Indian Prime Minister Narendra Modi’s Hindu nationalist party appeared headed Saturday to ending the 25-year uninterrupted rule of a communist party in a northeastern state and consolidating its position in two other states in provincial elections.
An impressive win is expected to boost the prospects of Modi’s Bharatiya Janata Party when it seeks a second term in national elections next year. The BJP has been riding a wave of rising Hindu nationalism in the country.
With over 90 percent of votes counted, the Indian Election Commission’s tabulation suggested that the BJP was likely to form a government on its own in Tripura state, replacing the Communist Party of India (Marxist). It also looked like it could win a majority with support from other groups in Meghalaya and Nagaland states.
Full results were expected later Saturday.
The voting was a test for Rahul Gandhi, the 47-year-old heir to India’s Nehru-Gandhi political dynasty, who took over as the main opposition Congress party’s president from his mother, Sonia Gandhi, in December.
Modi’s BJP is currently governing 19 of India’s 29 states, compared with five by the Congress party. A coalition of communist parties and some other groups are ruling southern Kerala state, while small regional groups are heading the other states.
As his supporters beat drums and danced with joy, Modi tweeted that the people of India were reposing their faith in the positive and development-oriented agenda of his party.
“People do not have the time or respect for negative, disruptive and disconnected politics of any kind,” he said.
By Saturday afternoon, the BJP already had won 18 seats and was leading 17 other races in the 59-seat Tripura state legislature. The Communist Party of India (Marxist), or CPI (M), had won eight seats and was leading another eight races, according to the Election Commission.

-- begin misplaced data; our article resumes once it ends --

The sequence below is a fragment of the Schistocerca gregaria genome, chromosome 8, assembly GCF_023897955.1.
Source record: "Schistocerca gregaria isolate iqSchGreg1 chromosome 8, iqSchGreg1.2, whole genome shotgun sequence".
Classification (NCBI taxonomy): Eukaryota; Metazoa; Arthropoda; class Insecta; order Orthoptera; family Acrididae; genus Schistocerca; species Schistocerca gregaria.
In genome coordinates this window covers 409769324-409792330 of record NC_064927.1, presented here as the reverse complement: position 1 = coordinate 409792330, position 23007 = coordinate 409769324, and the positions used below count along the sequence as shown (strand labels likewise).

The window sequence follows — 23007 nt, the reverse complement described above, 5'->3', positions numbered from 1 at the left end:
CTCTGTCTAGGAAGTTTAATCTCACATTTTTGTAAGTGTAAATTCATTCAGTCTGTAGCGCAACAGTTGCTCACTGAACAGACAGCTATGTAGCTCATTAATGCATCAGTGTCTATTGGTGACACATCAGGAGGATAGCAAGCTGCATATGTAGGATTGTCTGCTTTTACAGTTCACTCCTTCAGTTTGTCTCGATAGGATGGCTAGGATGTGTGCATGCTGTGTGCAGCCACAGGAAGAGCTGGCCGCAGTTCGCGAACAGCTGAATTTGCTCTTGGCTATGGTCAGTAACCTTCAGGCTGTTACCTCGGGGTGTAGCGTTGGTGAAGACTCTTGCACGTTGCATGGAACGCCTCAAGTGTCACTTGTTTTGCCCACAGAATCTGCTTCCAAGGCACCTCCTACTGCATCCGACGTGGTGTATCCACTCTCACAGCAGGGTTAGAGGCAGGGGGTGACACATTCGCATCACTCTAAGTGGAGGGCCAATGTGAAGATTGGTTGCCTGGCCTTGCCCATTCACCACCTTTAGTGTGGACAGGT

The CPI (M) was facing decimation for a second time in recent years, with dissension in its ranks and no young leadership emerging. It was ousted from power from its main bastion, West Bengal state, in 2011 by a regional group that ended 34 years of its continuous rule there.
“Both states have one fact in common: the left (communist) rule for decades that had made the cadres apathetic and almost bourgeois in their approach to government and politics,” said Seema Mustafa, a political analyst who runs the Centre for Policy Analysis think-tank in New Delhi.
Neeraja Choudhury, a political analyst, said that despite ruling Tripura state for 25 years, the CPI (M) failed to create jobs for young people and build more hospitals and other infrastructure.
“The BJP’s vote share in the state has shot up to 40 percent from a mere 2.1 percent in 2013,” she said.unb